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Arts and Sciences Learning Objectives

ILCS (International Literary and Cultural Studies)

Japanese Program

Statement of objectives
The Japanese Program typically has two types of students: (l) language students not majoring in Japanese and (2) Japanese majors.

  1. Objectives for language students

    The Japanese language curriculum aims to develop students' linguistic proficiencies (listening, speaking, reading and writing) within a cultural context that reflects the richness of Japanese language and culture. Students are expected to achieve various levels of proficiencies throughout their study of Japanese, from the Novice High level at the end of 1st year Japanese (Japanese 1-2) to the Advanced Mid level at the end of the 5th year (Japanese 123-124), as described in the ACTFL Proficiency Guidelines.
  2. Objectives for students graduating with a major in Japanese
(1) Language skills:

Students graduating with a major in Japanese are expected to achieve a minimum proficiency level of Advanced (Japanese 122), as described in the ACTFL Proficiency Guidelines. Specifically, they are able to satisfy routine social demands and limited work requirements in all four areas: listening, speaking, reading and writing.

Listening: They are able to understand main ideas and most details of connected discourse on a variety of topics, including short lectures and news reports.

Speaking: They are able to handle most social situations and casual conversations about current events, work, and family.

Reading: They are able to read simple authentic material within a familiar context, such as simple newspaper and magazine articles.

Writing: They are able to write routine social correspondence and simple discourse on familiar topics, including summaries, and short narratives.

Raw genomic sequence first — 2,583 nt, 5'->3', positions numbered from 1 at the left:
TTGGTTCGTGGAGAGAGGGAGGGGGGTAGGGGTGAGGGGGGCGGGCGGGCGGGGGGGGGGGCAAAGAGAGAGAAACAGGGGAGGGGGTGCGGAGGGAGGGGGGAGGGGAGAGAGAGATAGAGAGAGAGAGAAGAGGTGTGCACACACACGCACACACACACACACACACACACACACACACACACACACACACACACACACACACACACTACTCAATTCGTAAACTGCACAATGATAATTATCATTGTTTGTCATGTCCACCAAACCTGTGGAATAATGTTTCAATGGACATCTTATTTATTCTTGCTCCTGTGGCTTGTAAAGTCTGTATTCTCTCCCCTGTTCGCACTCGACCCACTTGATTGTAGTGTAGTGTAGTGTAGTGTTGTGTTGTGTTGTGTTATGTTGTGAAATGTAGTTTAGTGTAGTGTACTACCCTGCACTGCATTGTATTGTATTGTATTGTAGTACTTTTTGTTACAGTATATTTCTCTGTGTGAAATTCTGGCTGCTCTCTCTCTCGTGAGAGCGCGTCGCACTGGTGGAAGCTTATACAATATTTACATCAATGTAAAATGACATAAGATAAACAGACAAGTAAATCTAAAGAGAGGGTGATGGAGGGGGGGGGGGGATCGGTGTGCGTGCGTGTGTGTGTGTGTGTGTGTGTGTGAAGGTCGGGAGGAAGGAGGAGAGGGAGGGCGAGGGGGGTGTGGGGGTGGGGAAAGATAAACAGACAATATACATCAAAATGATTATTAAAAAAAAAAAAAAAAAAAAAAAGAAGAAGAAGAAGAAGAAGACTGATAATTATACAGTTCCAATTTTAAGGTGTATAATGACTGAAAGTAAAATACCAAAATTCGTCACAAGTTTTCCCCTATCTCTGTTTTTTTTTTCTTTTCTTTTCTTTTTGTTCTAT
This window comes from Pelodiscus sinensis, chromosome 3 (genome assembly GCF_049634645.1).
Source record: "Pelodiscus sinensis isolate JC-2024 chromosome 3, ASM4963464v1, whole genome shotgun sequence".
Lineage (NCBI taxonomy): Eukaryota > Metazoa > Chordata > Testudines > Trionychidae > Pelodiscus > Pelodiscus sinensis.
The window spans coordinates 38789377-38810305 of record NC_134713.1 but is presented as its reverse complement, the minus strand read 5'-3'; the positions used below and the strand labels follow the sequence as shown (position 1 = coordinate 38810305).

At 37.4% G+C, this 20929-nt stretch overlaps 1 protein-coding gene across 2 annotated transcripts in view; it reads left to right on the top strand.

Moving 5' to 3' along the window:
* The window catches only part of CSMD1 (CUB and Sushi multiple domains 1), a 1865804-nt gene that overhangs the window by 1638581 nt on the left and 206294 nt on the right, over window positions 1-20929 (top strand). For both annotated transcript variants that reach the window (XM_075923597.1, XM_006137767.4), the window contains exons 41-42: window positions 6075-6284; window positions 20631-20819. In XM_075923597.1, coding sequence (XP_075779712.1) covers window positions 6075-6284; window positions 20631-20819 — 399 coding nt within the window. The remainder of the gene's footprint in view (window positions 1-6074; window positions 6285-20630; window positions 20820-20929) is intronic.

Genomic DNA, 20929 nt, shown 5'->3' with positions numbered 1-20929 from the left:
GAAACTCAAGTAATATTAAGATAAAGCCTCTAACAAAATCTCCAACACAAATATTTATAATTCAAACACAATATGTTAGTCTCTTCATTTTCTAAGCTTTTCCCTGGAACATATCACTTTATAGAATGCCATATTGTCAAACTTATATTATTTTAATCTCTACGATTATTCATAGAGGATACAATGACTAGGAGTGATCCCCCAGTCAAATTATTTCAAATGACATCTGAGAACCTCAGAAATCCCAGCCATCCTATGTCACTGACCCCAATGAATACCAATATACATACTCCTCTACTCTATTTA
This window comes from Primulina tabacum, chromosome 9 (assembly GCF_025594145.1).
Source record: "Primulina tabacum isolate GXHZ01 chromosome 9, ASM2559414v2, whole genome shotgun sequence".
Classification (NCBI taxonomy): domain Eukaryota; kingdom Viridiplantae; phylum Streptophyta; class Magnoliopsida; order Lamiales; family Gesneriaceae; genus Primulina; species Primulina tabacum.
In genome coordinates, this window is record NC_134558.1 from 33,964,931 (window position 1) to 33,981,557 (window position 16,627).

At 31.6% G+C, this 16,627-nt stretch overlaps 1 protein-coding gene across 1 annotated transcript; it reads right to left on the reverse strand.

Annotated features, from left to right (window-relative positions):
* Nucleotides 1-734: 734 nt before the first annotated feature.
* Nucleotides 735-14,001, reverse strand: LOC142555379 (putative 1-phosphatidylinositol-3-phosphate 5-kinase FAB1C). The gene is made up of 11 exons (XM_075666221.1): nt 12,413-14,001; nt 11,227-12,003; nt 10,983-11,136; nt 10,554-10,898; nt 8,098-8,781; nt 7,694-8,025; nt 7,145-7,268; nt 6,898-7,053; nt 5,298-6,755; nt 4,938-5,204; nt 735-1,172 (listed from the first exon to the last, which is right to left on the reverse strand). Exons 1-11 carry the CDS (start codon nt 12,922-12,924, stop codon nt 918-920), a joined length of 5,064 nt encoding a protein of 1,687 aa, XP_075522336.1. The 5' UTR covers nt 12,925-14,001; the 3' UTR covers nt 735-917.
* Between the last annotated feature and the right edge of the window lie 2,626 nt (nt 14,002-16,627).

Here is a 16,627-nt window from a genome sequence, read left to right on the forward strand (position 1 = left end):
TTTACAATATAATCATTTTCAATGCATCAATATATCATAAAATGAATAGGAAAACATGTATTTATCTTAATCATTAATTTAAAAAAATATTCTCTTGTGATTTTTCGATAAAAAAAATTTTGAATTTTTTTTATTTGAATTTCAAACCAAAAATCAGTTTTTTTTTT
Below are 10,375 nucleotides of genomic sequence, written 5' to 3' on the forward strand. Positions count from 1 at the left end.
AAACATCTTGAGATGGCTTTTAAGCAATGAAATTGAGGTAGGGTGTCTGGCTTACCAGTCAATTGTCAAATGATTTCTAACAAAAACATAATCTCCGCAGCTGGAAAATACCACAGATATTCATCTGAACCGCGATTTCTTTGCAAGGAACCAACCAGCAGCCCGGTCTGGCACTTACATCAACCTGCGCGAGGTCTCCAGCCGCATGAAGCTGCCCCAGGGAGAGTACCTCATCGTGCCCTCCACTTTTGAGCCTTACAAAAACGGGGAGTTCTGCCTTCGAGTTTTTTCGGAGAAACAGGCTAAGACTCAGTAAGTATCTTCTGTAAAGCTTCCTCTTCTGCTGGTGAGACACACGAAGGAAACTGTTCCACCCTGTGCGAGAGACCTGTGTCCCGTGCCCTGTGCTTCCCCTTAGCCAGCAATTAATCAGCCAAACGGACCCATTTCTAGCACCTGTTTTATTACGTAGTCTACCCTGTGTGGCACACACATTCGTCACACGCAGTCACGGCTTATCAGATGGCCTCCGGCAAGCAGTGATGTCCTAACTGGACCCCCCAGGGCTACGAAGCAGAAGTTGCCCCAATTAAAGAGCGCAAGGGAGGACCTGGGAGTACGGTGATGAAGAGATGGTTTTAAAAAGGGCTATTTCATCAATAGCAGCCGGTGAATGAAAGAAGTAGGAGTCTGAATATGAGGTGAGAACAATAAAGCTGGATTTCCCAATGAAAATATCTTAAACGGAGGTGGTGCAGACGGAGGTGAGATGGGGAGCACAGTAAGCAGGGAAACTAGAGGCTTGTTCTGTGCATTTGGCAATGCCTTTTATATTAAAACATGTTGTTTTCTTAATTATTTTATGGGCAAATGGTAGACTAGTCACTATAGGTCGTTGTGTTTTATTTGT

(2) Cultural literacy, competency, and critical thinking skills:

We define "culture courses" as having the following three components: first, content (textual materials produced in different cultural forms including poetry, fiction, film, painting, manga, and anime); second, historical contexts in which these different cultural forms and texts developed and changed; and, third, analytical concepts and approaches.
General objectives

We expect Japanese majors to acquire a general knowledge of major Japanese cultural texts, genres, motifs, and issues in conjunction with their historical contexts, and learn enough conceptual tools to analyze texts and critically assess their implications. These general objectives are achieved through the following means:

Course requirements for majors

We believe it is necessary for students to acquire a general knowledge and historical sense of some of the major cultural developments and changes that have occurred in Japan over the millenia. All students are expected to take JPN061, Introduction to Japanese Culture, in order to acquire a general grounding in the culture. From this basic coverage of premodern, modern, and postmodern periods, our students are encouraged to follow their interests, making sure to take at least two advanced 100-level courses before graduation.
In addition to the courses taught in our program, majors are also required to take a course on Japan in a related field including history, political science, religion, and others. They are also encouraged to study abroad on our program in Kanazawa or at another approved institution.

Pedagogical objectives designed to foster critical thinking and cross-cultural sensitivity

We expect our students to develop a number of important, useful skills: first, how to connect the present with the past by identifying cultural patterns and variations; second, how to read literary, visual, and critical “texts” thoughtfully and meaningfully; third, how to write clearly and critically about cultural phenomenon; fourth, how to express one's thoughts and feelings clearly in both English and Japanese; fifth, how to understand Japanese culture within a global context; and sixth, how to apply one's knowledge in ways that elicit the support of others in the attempt to make our world a better place to live.

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